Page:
Amandeep Jawa, part of a self-described co-op of cyclists behind tonight's ride, which starts at 7:30 p.m. from AT&T Park. "We can handle the cold. Once we're on our bikes and there's music, not much is going to bother us."
But tonight's event will hopefully be bigger and better, since organizers have created party stops with DJs along the way.
"I have a
small trailer with a couple of speakers on it, hooked up to my iPod," said Dan Goldwater, an Emeryville electronics inventor who participates in a similar monthly ride where cyclists traverse the streets of Oakland and Berkeley.
Organizers hope Friday's event will become just as popular as The Bike Party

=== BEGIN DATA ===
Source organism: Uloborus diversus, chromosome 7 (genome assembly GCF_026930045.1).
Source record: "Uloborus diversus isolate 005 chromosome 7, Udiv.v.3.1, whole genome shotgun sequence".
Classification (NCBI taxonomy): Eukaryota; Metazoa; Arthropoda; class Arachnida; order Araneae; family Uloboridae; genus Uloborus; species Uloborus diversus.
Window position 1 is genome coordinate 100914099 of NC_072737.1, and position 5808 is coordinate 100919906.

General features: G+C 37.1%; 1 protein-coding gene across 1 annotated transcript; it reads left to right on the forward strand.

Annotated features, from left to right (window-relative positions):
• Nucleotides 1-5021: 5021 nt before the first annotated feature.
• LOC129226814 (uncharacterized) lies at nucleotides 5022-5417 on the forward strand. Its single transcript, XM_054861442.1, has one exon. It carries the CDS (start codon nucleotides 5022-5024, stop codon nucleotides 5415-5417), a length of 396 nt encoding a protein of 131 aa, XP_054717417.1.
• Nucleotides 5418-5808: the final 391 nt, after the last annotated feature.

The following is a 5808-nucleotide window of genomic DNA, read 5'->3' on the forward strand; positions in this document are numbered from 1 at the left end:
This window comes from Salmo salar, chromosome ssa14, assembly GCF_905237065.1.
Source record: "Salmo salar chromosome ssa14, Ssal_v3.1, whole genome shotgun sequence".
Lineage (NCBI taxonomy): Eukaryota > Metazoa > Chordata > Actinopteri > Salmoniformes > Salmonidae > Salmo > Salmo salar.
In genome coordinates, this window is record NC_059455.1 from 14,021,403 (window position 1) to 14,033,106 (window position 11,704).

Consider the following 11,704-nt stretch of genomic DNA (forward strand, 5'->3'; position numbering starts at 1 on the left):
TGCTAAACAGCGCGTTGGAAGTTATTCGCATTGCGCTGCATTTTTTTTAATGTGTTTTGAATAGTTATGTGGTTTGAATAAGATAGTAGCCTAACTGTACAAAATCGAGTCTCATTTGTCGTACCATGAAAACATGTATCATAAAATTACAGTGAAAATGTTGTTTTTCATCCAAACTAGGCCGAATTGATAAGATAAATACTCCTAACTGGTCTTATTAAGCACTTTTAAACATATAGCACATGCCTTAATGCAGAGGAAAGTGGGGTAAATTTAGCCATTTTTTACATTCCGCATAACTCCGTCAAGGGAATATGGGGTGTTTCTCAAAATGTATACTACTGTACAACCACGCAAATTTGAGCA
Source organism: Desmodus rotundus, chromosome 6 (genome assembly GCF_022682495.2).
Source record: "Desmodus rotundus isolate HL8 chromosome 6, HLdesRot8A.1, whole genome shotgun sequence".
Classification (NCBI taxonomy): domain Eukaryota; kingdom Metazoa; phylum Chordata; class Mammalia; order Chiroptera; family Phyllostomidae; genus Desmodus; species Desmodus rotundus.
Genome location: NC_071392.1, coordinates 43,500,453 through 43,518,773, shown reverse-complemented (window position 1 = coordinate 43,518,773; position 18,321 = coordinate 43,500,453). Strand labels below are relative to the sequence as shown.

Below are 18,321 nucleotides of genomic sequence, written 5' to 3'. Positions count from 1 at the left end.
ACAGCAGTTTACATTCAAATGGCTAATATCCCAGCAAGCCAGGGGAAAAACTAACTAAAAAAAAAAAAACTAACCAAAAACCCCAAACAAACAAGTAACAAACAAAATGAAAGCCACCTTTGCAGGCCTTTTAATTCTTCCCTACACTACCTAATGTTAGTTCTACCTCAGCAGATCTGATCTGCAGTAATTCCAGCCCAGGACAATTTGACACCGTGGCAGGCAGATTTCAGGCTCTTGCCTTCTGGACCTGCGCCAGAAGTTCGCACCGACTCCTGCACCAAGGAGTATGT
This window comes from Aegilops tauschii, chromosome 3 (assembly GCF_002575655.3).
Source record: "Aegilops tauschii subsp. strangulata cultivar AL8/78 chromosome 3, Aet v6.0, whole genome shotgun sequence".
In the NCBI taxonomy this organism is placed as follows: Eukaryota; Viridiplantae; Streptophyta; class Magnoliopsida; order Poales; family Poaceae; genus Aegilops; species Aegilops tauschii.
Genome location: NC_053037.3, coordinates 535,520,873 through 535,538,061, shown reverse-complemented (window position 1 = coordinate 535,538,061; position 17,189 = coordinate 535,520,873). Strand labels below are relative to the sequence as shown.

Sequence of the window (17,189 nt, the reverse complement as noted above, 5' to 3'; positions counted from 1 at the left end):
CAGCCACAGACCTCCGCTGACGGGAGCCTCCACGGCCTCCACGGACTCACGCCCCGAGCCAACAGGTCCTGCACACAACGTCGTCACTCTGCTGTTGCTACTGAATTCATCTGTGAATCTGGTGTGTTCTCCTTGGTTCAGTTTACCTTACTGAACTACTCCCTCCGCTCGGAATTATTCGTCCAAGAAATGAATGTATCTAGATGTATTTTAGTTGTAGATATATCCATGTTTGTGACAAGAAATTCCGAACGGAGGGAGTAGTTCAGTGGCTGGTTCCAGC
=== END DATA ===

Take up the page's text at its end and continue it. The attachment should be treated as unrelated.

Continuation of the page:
ride in San Jose, which attracts 1,000 cyclists monthly.
Goldwater, who is also helping organize tonight's ride, said he's not worried Friday's
cold snap will be a turn off to bikers who are planning to take part in the inaugural ride.
have been a rain snap," he said.
Both organizers emphasize that Friday's event is not just another version of Critical Mass, the monthly ride where bikers pride themselves on flouting traffic laws, just to make their point: They are anti-motorist.
They want riders to know that it is still possible to have fun in this urban mass-bike-ride without confronting motorists, Goldwater said.
"When we talk to people on Oakland and San Jose rides they say, 'Last month, when you rode by my house, it looked like so much fun. I hadn't ridden my bike for five years, and you inspired me to get back on my bike," Goldwater said. "We make an effort not to disrupt traffic, because, obviously, if you're intentionally creating traffic disruption, that is not fun for everybody."